Many MNCs are having pipeline concerns in the “new era” of post-blockbuster drug development. How is Bayer positioned in this respect?
Bayer Schering Pharma has one of the richest pipelines in the industry. In Australia, the company is launching in the next three years, 18 new products or product line extensions, thus representing six per year being above the industry average. These introductions include a new, innovative oral contraceptive called YAZ, which builds on the success of Yasmin. This oral contraceptive will also be for the use of light to medium acne, water retention, PMDD and is therefore innovative in its therapeutic class. In the area of cancer, Nexavar, will be launched in 2008 with reimbursement on the PBS. In 2009, Xarelto will be introduced to the market for venous blood clot prevention in patients undergoing elective hip and knee surgery followed by Kogenate for the Haemophilia community. This represents four major product launches in the next 10 months, and is in addition to other product launches and line extensions. More importantly is, however, that Bayer will grow with these product launches above the current pharma market growth.
What are the biggest challenges for Bayer in terms of the Australian operating environment?
Right now the biggest challenge, and this is not only a concern in Australia but worldwide, is the tendency towards price reforms and price reductions in the pharma business. Our industry invests heavily into R&D with up to USD1.2 billion upfront investments to bring just one new molecule successfully to the market. And success is not always guaranteed. Therefore, the introduction of the PBS Reforms from August 1 2008, which has resulted in price decrease of up to 25% is certainly carefully observed by our industry. Although many of Bayer’s products are positioned outside of the PBS and are available in the private-market, some of our products are also exposed to the 25% price cut. You mention Bayer is exceeding market growth in Australia.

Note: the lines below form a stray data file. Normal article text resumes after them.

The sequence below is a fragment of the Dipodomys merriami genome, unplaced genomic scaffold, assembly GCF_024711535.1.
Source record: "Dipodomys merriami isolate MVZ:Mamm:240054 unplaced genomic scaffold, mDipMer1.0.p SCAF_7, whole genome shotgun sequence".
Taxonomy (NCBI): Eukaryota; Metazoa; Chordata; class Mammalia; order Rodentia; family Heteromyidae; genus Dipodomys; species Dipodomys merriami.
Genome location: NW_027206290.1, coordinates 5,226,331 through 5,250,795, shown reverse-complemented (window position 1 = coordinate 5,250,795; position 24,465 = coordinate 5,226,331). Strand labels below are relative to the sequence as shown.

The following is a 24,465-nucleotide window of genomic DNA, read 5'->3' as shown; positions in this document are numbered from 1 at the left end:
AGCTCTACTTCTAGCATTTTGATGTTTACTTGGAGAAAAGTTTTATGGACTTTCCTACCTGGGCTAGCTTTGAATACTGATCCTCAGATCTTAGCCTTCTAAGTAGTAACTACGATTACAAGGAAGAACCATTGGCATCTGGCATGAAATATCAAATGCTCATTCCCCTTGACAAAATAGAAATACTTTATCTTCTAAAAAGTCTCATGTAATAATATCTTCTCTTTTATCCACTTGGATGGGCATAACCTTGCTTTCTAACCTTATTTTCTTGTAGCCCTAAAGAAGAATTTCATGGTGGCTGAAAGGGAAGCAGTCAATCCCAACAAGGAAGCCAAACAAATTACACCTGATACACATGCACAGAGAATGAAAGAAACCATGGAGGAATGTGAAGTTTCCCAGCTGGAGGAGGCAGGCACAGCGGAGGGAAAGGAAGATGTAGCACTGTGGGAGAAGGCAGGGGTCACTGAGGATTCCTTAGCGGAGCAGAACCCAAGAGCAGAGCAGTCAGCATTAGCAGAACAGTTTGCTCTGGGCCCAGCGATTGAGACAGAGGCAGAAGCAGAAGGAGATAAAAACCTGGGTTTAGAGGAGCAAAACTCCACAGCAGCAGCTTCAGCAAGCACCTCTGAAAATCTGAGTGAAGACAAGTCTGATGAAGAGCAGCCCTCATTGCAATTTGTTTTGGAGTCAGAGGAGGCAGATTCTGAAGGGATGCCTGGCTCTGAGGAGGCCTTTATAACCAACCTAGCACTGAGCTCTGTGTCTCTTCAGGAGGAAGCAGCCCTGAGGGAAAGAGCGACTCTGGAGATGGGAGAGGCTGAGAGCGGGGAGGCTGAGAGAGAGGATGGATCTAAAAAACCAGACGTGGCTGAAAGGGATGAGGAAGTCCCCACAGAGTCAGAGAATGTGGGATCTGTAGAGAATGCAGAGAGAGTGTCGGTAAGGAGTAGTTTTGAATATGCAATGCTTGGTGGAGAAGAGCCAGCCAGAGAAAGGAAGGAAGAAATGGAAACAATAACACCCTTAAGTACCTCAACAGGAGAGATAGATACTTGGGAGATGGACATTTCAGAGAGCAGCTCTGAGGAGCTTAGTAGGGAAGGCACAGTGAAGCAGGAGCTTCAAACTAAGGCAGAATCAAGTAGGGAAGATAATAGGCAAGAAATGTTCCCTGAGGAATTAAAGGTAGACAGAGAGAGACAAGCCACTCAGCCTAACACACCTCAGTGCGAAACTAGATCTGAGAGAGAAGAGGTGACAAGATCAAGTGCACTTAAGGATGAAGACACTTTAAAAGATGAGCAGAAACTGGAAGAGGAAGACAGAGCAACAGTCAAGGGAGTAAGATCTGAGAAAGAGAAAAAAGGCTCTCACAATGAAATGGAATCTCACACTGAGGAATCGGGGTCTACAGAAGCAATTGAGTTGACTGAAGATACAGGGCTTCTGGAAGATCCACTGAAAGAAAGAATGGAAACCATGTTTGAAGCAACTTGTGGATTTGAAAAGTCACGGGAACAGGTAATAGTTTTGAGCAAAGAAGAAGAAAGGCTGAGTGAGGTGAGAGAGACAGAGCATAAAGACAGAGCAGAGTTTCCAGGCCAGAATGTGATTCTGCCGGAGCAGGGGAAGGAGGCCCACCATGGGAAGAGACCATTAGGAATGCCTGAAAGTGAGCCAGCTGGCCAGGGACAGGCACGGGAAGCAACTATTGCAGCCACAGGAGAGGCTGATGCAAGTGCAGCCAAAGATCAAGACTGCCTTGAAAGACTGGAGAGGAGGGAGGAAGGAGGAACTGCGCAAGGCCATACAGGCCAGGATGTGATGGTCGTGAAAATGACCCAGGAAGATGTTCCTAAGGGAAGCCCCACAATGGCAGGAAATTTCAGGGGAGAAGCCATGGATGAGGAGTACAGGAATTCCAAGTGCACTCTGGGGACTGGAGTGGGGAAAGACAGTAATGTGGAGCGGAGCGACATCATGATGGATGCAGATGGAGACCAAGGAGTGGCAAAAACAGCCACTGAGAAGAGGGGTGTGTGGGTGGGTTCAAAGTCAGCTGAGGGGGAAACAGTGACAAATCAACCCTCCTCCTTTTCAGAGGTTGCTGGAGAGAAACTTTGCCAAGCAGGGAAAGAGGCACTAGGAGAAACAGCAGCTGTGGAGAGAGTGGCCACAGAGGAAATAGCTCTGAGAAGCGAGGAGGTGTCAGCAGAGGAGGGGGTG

Can you be more specific about the company’s evolution since your arrival just under two years ago?
Whichever segment Bayer operates in, we are amongst the top 3 companies and lead market growth. For example in contraceptives, Bayer has a market share of 76% in Australia and clearly drives the growth driver in this segment. Oncology is to a certain extent a new segment for Bayer, with Nexavar. The company has an existing Oncology range, but has so far been a relatively small player. However, with Nexavar, we intend to invest competitively to ensure that we perform above market growth and increase our market share. Again in Diagnostics Imaging, Bayer is the market leader as well as with Betaferon in Neurology against Multiple Sclerosis with over 40% market share in Australia.
Can you tell us about the importance of clinical trials and R&D for Bayer in Australia?
Only two years ago Australia was not on the global map for clinical trials at Bayer Schering Pharma. Today, we run global trials with around 900 patients, 230 investigators and are spending in excess of $10 million with partners on local R&D in Australia. Bayer in Australia is now clearly part of a global framework, thus bringing accelerated global trials to a country where investigators are known to be of an extremely high quality.